Have to agree about Matt Fox. I tried explaining to him that the end result would be worse, but he never listens.

Fox is a screamer. Like that fat bitch that used to dominate the Gay Pride Parade committee. She always got her way because she could scream louder and longer than everyone else.

I wonder whatever happened to her - the parade never would have been moved if she was still around. Maybe the library finally booted her sorry ass and she left town.

I have no regrets whatsoever about my efforts to defeat the Commons (which, by the way, 57% of Seattle voters concurred with in a large turnout election).

First, Commons supporters initially promised that the project would pay for itself. Not true, even for O & M, let alone the $400+ million capital costs. Many of the people who thought it would have been nice in principle recognized that the Commons put too many of the city's eggs in one basket. Had we built the thing, it would have been a continuing drain on the City General Fund, limiting the ability to fund other projects citywide.

Second, Commons supporters used to say that South Lake Union would never be developed w/o the Commons. Obviously not true (and not true now with respect to Hallivulcan's attempt to get public subsidies for new streets/cold water piping from Lake Washington/Streetcar/etc etc etc).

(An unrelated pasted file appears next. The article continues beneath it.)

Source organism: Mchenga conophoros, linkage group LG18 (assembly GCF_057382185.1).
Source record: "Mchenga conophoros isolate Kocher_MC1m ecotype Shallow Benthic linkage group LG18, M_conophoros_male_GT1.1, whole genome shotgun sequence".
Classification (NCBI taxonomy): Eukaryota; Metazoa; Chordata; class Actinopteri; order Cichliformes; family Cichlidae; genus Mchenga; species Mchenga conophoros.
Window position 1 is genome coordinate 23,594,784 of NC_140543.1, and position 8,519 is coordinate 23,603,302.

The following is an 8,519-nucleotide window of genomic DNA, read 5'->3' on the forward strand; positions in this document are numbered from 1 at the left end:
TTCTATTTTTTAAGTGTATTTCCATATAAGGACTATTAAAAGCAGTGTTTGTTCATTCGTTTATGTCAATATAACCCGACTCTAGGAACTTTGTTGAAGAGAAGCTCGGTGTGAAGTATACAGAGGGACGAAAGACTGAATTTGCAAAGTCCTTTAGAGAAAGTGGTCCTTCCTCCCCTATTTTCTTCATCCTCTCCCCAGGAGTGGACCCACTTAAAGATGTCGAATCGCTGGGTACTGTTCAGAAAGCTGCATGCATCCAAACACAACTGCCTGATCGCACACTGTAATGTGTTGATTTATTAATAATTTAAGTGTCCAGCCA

Third, Commons opponents always supported expanding SLU park, which is now occurring (of course, we didn't support spending $100 million to reconfigure Mercer/Valley, and still don't, but that money has yet to be spent). We also supported pocket parks throughout the area, and Paul Allen certainly showed his true colors when he took back the park he put at Westlake and Denny during the Commons campaign(s) to put their real estate sales office there.

Fourth, many of the small businesses and lower income residents in the neighborhood are still there ten years later. The landowners who willingly sold to Paul Allen got fair market value for their property, which is far better than they would have done under an eminent domain campaign with Joel Horn at its head.

Fifth, a ragtag $50,000 campaign defeated a million dollar effort backed by the weight of Seattle's business and political establishment. As a result, the subsequent Libraries for All and ProParks levies funded projects citywide, where previous city-sponsored efforts neglected neighborhood facilities in favor of downtown monoliths.

You might also note that the only people who have raised a peep of opposition to Paul Allen's ongoing effort to get Seattle taxpayers to subsidize his real estate speculation/holdings in SLU are former Commons opponents. Much of the so-called "progressive" community in our city is apparently OK with this kind of corporate welfare, and I find that a whole lot more depressing than the fact that Seattle voters rejected the Commons twice at the polls.

I think you're all wrong about the Anti-Commons campaign and it's impact on the current development of that neighborhood. Since the Commons proposal was defeated Allen's still getting what he wants but the tax payers are spending less and electeds are making Vulcan pay a bit more.

1) We're still getting a park - Vulcan's kicking down $10 million and another $17 million has been raised in private funds.